Samsung Odyssey G9 on QubesOS

After months of careful consideration I pulled the trigger on a Samsung Odyssey G9, a personal Christmas present!

This screen is very impressive at 49" with an extreme curve. I couldn’t wait to get it set up.

QubesOS had quite the difficulty remembering the Display settings for this monitor, I had to reconfigure it every time I booted or unlocked my screen. It also defaulted to 3840x1080 which just resulted in a black screen until the resolution was flipped to [email protected] Instead of using QubesOS Display settings to position the monitors, I opted for the more permanent Xorg configuration.

Typically you’d generate the modelines via gtf or cvt, however, those didn’t work and resulted in a lot of screen flicker. I decided to use the modeline from the Xorg.0.log file:

[250743.850] (II) NOUVEAU(0): Modeline "5120x1440"x60.0 468.99 5120 5168 5200 5280 1440 1443 1453 1481 +hsync -vsync (88.8 kHz e)

I have a few monitors connected so I had to create a /etc/X11/xorg.conf.d/10-monitors.conf file with the following content:

Section "Monitor"
  Identifier "DP-1"
  Modeline "5120x1440_60.00" 468.99  5120 5168 5200 5280  1440 1443 1453 1481 +hsync -vsync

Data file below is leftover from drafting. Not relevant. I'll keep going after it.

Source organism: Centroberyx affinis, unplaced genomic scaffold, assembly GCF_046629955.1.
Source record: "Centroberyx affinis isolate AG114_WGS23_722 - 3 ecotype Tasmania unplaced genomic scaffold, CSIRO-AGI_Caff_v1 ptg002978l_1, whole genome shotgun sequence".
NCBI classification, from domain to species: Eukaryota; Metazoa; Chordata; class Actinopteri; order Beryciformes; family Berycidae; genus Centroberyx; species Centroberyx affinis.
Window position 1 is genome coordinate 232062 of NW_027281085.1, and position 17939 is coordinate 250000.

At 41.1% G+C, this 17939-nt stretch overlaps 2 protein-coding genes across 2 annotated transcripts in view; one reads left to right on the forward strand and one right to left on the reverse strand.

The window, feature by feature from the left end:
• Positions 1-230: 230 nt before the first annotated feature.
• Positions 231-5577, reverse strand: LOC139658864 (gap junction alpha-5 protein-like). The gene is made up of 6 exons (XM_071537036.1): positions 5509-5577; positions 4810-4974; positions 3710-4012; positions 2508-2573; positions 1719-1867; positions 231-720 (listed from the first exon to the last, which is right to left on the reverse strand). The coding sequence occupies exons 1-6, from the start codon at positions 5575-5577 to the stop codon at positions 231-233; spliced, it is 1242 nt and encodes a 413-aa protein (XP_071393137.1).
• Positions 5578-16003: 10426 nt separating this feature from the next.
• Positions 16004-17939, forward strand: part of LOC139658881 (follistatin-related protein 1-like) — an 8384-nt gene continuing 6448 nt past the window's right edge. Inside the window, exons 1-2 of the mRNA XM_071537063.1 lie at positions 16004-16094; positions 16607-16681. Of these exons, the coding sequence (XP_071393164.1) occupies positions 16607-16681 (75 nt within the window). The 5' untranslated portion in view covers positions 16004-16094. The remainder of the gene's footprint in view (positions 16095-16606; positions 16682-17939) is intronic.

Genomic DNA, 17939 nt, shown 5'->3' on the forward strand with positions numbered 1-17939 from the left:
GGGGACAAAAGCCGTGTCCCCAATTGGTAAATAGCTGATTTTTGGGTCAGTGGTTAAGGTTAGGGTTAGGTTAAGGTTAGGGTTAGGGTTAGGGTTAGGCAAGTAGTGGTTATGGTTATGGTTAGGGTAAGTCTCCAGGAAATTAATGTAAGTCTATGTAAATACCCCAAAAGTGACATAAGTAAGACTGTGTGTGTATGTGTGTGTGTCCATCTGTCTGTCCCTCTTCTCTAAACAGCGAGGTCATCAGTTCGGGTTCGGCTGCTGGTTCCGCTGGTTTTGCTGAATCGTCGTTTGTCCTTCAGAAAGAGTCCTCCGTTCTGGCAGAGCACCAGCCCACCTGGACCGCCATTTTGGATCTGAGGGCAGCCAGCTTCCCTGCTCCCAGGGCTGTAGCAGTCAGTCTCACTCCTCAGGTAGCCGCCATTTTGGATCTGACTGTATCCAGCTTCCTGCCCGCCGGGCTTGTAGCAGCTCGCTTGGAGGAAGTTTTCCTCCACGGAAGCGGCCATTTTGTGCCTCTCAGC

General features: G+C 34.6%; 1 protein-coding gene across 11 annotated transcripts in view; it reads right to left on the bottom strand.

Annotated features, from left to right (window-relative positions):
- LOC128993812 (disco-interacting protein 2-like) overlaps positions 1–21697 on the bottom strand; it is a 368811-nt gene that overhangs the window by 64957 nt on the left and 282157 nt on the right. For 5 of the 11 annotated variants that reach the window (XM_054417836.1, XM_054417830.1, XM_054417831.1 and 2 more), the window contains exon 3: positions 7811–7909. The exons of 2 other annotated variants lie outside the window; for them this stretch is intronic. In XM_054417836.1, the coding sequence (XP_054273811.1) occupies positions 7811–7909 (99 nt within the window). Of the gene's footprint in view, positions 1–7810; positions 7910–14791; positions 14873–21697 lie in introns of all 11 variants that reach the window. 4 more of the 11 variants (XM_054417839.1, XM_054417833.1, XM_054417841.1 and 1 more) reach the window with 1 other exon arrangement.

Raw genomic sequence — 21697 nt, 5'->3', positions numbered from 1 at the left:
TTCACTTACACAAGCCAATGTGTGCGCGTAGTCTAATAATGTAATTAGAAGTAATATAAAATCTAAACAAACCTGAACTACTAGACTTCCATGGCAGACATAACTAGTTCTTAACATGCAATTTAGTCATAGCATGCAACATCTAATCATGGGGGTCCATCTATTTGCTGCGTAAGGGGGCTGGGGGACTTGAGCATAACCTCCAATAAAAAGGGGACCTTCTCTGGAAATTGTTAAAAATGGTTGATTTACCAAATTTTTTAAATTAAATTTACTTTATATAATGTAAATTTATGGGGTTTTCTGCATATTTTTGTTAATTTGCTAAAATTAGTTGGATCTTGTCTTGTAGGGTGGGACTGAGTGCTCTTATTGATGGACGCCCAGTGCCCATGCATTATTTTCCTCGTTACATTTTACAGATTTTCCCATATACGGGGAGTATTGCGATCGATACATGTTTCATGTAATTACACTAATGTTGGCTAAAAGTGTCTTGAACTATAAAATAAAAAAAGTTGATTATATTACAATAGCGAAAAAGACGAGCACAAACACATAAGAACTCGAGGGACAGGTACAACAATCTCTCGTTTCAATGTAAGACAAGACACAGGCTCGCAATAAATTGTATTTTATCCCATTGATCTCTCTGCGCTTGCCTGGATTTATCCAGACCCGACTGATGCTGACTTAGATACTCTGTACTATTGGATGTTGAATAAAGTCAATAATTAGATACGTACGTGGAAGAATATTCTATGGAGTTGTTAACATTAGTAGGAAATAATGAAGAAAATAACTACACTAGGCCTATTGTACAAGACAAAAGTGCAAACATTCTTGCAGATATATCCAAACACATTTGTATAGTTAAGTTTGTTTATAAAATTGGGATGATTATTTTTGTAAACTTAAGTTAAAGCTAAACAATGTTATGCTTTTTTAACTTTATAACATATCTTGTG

Option "PreferredMode" "5120x1440_60.00"
  Option "DPMS" "true"
  Option "Position" "1921 611"
  Option "Primary" "true"
EndSection

Section "Monitor"
  Identifier "DVI-I-1"
  Option "PreferredMode" "1920x1080"
  Option "Position" "0 1080"
  Option "DPMS" "true"
EndSection

Section "Monitor"
  Identifier "HDMI-1-1"
  Option "PreferredMode" "1920x1080"
  Option "Position" "0 0"
  Option "DPMS" "true"
EndSection

Once this file is created you can just kill the X process or issue systemctl restart lightdm.

You’ll also have to increase the video memory allocated to each qube to prevent the internal desktop resizing from failing. This manifests itself as certain portions of windows not working correctly (typing, for example) and was very perplexing before finding the right documentation. See this.


Illustration of Vince

Vince Hillier is the President and Founder of Revenni Inc. He is an opensource advocate specializing in system engineering and infrastructure. Outside of building solid infrastructure that doesn't break the bank, he's interested in information security, privacy, and performance.